Integrated software environment for all medical purposes included in Debian GNU/Linux
Med@Tel, Luxembourg, 7. April 2011
The Debian Med project started in 2002 with the objective to bring free medical software into the focus of users. Those may be IT service providers for smaller clinics, the doctors themselves, researchers in pre-clinical environments or just skilled enthusiasts with an ambition to apply their talents to the biomedical domain. At that time, the communities in computational biology, medical imaging and medical informatics already had a number of high-quality Free Software solutions. Debian as a Linux distribution provided a solid foundation for bringing those products together. To assure complete coverage and harmonic integration, the Debian Med project was initiated to provide a software management infrastructure to improve communication among Debian package maintainers, e.g. to identify missing glue packages to translate data formats or to point out conflicts in the naming of binaries.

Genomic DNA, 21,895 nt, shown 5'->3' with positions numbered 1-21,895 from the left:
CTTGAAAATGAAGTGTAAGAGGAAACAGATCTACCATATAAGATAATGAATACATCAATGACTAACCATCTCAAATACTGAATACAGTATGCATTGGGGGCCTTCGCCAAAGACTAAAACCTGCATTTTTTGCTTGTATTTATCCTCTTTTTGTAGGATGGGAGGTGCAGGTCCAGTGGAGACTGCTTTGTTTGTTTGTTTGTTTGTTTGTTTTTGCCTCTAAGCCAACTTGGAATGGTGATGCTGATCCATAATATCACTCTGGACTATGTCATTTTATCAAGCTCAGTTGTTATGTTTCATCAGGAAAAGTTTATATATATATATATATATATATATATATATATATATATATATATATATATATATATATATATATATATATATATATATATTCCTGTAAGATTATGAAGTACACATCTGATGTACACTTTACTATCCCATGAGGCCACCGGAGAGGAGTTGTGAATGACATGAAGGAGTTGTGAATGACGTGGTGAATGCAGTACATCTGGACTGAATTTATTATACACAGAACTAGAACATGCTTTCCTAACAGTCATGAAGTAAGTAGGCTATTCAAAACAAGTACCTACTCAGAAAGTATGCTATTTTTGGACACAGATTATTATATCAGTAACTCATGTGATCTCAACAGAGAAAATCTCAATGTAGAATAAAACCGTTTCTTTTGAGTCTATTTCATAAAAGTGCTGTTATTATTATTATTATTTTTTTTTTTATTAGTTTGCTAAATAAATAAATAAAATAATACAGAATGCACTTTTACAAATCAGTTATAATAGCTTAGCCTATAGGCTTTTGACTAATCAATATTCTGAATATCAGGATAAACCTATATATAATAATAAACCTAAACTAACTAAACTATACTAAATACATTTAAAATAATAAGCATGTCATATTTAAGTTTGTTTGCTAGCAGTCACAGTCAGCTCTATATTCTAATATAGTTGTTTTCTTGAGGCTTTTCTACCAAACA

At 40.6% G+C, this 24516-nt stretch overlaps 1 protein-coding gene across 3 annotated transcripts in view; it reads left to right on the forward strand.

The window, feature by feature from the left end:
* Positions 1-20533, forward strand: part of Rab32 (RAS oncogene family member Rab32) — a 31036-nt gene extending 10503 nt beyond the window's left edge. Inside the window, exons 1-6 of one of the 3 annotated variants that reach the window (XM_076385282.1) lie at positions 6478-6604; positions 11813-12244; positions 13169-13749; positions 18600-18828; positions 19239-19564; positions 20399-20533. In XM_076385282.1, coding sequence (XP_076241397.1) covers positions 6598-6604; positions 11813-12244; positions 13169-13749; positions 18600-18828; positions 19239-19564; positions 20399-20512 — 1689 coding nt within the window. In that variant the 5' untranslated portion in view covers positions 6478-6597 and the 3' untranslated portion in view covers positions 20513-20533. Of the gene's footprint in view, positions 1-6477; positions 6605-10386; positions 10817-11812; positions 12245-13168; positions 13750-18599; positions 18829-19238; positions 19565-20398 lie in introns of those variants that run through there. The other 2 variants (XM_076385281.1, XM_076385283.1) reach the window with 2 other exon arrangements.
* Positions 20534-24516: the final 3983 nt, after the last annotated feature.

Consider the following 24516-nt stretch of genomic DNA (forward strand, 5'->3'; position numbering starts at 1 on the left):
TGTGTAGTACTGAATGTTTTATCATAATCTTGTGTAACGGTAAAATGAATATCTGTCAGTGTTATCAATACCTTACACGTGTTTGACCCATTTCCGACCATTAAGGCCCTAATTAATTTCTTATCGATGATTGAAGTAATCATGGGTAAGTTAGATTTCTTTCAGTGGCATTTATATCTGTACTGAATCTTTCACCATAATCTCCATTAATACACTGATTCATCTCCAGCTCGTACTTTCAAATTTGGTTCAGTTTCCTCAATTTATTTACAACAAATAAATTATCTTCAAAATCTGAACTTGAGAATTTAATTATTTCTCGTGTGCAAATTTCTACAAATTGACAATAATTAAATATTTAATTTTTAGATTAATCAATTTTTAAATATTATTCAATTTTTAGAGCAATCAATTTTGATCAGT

Over the past decade, the integrative Debian Med project has proven to have positive effects beyond the scope of Debian users. Many ties have been established between original software developers and Debian package maintainers. Large development teams started to upload their Debian packages directly. That communicated the experience of the developers back into the distribution and made medical software a constituent member of the Debian distribution.
The ideas behind the Debian Med generalised into the concept of Debian Pure Blends. Blends, such as Debian Edu, Debian Science, DebiChem (chemistry), Debian GIS, DeMuDi etc., were created to provide a targeted appearance of the Debian distribution for different domains of applications. Today, Blend task pages complement canonical Debian package listings with additional information (e.g. scientific references) and also cover software products that are relevant for a given domain, but not yet integrated into Debian. A growing community with continuously improving maintenance procedures eases direct contributions to Debian, thus preventing unnecessary fractioning of the open-source community, and allow for supporting customised versions of Debian, such as Debian Med, within the Debian ecosystem.